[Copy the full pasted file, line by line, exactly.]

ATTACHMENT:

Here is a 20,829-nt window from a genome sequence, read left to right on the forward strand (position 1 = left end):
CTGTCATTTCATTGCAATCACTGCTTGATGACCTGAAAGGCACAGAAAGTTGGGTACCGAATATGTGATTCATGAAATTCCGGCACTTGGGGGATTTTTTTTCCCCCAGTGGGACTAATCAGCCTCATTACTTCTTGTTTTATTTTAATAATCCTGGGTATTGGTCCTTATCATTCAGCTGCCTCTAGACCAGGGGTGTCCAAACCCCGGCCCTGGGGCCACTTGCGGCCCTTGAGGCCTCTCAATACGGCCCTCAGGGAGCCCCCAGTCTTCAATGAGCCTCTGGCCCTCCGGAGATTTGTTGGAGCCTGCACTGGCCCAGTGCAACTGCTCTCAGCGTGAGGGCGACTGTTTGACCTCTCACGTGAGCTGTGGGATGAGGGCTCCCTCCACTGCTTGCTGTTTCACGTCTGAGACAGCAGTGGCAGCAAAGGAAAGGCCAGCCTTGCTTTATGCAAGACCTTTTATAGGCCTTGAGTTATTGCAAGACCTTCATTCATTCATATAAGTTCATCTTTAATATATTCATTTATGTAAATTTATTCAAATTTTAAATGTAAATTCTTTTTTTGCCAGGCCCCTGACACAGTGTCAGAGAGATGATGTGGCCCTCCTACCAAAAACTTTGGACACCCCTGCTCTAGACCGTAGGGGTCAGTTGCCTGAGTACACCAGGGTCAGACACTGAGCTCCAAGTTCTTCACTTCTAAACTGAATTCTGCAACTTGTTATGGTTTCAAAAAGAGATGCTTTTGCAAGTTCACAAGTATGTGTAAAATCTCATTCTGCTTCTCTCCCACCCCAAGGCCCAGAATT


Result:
Here is a 20,829-nt window from a genome sequence, read left to right on the forward strand (position 1 = left end):
CTGTCATTTCATTGCAATCACTGCTTGATGACCTGAAAGGCACAGAAAGTTGGGTACCGAATATGTGATTCATGAAATTCCGGCACTTGGGGGATTTTTTTTCCCCCAGTGGGACTAATCAGCCTCATTACTTCTTGTTTTATTTTAATAATCCTGGGTATTGGTCCTTATCATTCAGCTGCCTCTAGACCAGGGGTGTCCAAACCCCGGCCCTGGGGCCACTTGCGGCCCTTGAGGCCTCTCAATACGGCCCTCAGGGAGCCCCCAGTCTTCAATGAGCCTCTGGCCCTCCGGAGATTTGTTGGAGCCTGCACTGGCCCAGTGCAACTGCTCTCAGCGTGAGGGCGACTGTTTGACCTCTCACGTGAGCTGTGGGATGAGGGCTCCCTCCACTGCTTGCTGTTTCACGTCTGAGACAGCAGTGGCAGCAAAGGAAAGGCCAGCCTTGCTTTATGCAAGACCTTTTATAGGCCTTGAGTTATTGCAAGACCTTCATTCATTCATATAAGTTCATCTTTAATATATTCATTTATGTAAATTTATTCAAATTTTAAATGTAAATTCTTTTTTTGCCAGGCCCCTGACACAGTGTCAGAGAGATGATGTGGCCCTCCTACCAAAAACTTTGGACACCCCTGCTCTAGACCGTAGGGGTCAGTTGCCTGAGTACACCAGGGTCAGACACTGAGCTCCAAGTTCTTCACTTCTAAACTGAATTCTGCAACTTGTTATGGTTTCAAAAAGAGATGCTTTTGCAAGTTCACAAGTATGTGTAAAATCTCATTCTGCTTCTCTCCCACCCCAAGGCCCAGAATT